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  10. GWGT - I'm still learning to navigate Blotanical. I've seen the negative sign, too, but am not sure what it means. I think it means I need to take time to watch the tutorial. :o) I'll log into my account to see what's going on. Thanks for picking me!!!

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  11. Hi TS, How's your recovery coming along? Isn't it too early to be ordering plants considering your condition and your weather? Are you still hopping around? I enjoy reading your reflections and resolutions. I used to make them yearly. I must ponder on it before the year ends. Happy New Year!

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  12. One - Hi! I order plants but don't have them shipped until the spring. I usually forget what I've ordered so opening the boxes is like Christmas all over again. My recovery has been slow but steady and now I'm back in physical therapy so I can bend and strengthen my right knee. I can get around without my crutches but am a little wobbly so I still use them when I go out. Thanks so much for asking!! :o)

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  13. I once lost (correction: my son lost) an expensive pair of pruners. I replaced them with a cheap pair, and I was happy enough with them. But my husband has grumbled ever since, so I think I will get felcos this year. All of my felco tools are great, and I never regretted buying them. But losing a felco tool hurts!I appreciate your reflections and resolutions. I like your idea of putting packing peanuts in the bottom of large pots. I should have thought of this myself!

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  14. Thanks for sharing your resolutions. I need to remember those myself! Great advice!
    Annie

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  15. Happy new year to you! I like your take on resolutions. I am dying to add to my garden this spring, but am determined to hold off until I get certain flower beds under better control. Like you, I am forever loosing tools in the garden. I now add a ribbon of glow in the dark tape, so I can find them!
    p.s. I can't believe how many papers you mark! Teachers work so hard and I respect them greatly. Have you ever visited Gatsby Gardens? http://gatsbysgardens.blogspot.com/ She is a retired teacher who I believe taught school for 34 years. You should have a lot in common, I would think. Have a great weekend!

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  16. Great resolutions! good luck! I used to teach 8th grade English and ahhh. the papers!! One of my main resolutions is NOT to volunteer so much. I've really given a lot, and between my school, my kids' elementary and middle schools, and my desire to do more Master Gardener projects, there are a LOT of duties to pick up. I DON'T have to be involved in every one of them. We're getting ready for our science expo. My little one "dyed" carnations. :) I did volunteer help - but what my husband doesn't know, is that HE will be the one to break down the tables and clean up. ha ha.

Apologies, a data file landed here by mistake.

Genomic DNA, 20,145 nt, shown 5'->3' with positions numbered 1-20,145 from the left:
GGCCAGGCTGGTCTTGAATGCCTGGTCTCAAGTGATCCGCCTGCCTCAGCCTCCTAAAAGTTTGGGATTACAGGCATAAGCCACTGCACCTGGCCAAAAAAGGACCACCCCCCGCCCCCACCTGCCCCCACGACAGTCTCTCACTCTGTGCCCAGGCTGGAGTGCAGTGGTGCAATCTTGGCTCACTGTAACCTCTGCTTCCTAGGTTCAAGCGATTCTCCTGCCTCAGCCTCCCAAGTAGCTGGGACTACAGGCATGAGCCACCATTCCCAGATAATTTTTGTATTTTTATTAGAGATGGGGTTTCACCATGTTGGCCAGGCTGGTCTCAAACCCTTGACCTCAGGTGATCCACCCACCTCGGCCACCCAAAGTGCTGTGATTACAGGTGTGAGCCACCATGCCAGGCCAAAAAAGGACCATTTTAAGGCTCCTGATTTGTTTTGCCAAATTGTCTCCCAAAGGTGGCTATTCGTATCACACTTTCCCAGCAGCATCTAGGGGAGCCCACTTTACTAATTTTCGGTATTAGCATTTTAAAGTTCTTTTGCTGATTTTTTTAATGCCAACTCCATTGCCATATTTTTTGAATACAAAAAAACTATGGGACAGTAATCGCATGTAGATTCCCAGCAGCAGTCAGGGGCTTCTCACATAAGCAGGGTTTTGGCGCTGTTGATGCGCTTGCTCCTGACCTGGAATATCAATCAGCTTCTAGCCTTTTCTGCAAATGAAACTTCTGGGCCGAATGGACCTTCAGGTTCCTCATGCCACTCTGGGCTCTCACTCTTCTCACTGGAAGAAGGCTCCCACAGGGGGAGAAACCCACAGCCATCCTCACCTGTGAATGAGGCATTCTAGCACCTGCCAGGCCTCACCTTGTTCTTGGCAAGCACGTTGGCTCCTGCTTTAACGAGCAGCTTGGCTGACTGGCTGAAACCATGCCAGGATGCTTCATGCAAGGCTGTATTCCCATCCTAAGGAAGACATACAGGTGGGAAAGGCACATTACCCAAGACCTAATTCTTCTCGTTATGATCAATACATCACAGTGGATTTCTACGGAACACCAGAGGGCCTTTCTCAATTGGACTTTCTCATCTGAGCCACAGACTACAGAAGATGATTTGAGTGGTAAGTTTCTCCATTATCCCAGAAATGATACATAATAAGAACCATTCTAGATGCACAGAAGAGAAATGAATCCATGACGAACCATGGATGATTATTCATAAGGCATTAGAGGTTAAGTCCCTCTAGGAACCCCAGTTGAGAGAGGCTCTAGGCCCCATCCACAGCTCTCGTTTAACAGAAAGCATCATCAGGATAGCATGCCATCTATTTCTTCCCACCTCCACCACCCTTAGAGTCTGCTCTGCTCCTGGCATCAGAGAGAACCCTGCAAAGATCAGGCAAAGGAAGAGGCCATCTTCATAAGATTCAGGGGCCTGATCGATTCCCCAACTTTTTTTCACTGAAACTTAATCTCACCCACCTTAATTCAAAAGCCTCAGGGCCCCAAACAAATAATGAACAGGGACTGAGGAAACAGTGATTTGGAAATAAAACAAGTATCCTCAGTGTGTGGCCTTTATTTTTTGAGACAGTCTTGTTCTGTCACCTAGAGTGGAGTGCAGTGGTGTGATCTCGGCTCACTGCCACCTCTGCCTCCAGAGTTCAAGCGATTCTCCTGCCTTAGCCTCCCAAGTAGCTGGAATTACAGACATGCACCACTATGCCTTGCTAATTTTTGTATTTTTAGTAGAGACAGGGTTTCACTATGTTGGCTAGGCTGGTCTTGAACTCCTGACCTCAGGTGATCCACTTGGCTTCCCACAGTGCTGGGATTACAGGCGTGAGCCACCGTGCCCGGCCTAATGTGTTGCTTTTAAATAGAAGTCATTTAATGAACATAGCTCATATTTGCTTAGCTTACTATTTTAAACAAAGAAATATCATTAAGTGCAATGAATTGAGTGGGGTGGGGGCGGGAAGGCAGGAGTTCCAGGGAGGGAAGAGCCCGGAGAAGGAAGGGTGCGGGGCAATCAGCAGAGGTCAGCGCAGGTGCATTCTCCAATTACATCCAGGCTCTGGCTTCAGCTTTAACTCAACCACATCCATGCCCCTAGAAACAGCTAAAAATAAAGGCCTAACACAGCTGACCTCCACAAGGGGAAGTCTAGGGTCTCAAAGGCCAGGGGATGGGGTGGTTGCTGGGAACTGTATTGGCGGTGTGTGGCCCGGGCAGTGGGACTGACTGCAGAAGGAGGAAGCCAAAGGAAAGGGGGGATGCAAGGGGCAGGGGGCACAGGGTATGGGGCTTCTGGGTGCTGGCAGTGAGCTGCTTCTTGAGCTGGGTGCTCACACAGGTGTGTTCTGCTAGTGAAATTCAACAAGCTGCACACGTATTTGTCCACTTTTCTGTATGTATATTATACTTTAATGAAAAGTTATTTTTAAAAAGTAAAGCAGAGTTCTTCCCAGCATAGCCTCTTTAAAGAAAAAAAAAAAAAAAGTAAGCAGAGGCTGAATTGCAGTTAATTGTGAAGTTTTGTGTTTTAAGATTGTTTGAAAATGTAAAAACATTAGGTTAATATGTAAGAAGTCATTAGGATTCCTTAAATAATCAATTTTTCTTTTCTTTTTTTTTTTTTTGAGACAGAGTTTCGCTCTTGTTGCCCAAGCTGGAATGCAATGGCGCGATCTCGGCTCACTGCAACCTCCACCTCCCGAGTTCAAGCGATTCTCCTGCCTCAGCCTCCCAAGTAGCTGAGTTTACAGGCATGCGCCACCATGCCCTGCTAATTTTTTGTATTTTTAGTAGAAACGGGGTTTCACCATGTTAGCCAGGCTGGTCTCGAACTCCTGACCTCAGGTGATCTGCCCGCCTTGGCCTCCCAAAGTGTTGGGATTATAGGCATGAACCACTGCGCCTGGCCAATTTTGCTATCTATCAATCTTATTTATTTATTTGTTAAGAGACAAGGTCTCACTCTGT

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  17. oh and great use of the packing peanuts by the way. You inspired me to make a post about little things to recycle and use in the garden

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  18. I do the packing peanut thing too mostly to reduce the amount of soil. It helps to put them inside a plastic bag so they don't get covered with soil especially if you reuse them.

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  19. I have a pair of Felcos somewhere in the garden too. The red handle is not helping... I was feeling pain considering all the shrub removal etc you did, yikes, I hope you had help.

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  20. I've seen your blog around lately but I haven't visited until now...I'm still trying to figure out what your name is and where you live. I hope that doesn't sound freaky --!!--I'm in VA and we have very similar gardening situations. Since I just located you at 'Best Garden Blogs' I thought I'd drop by to say hello. I've ordered from Lazy SS Farms and that's my favorite place ever. I put in tons of Milkweed last year and am looking forward to this gardening season to see how it over-wintered. I added a whole lot of natives from there, as well. I'm still behind on blogging about it all. It seems there are a lot of other things that come up to get in the way of my blogging! I think it's called 'Life'! Anyway, are you in VA or MD? I'm not close to the Nat. Arboretum and only get to DC for things like the Cherry Blossoms or to see a museum. If I didn't still have a son in school I might venture up 95 more often during the day.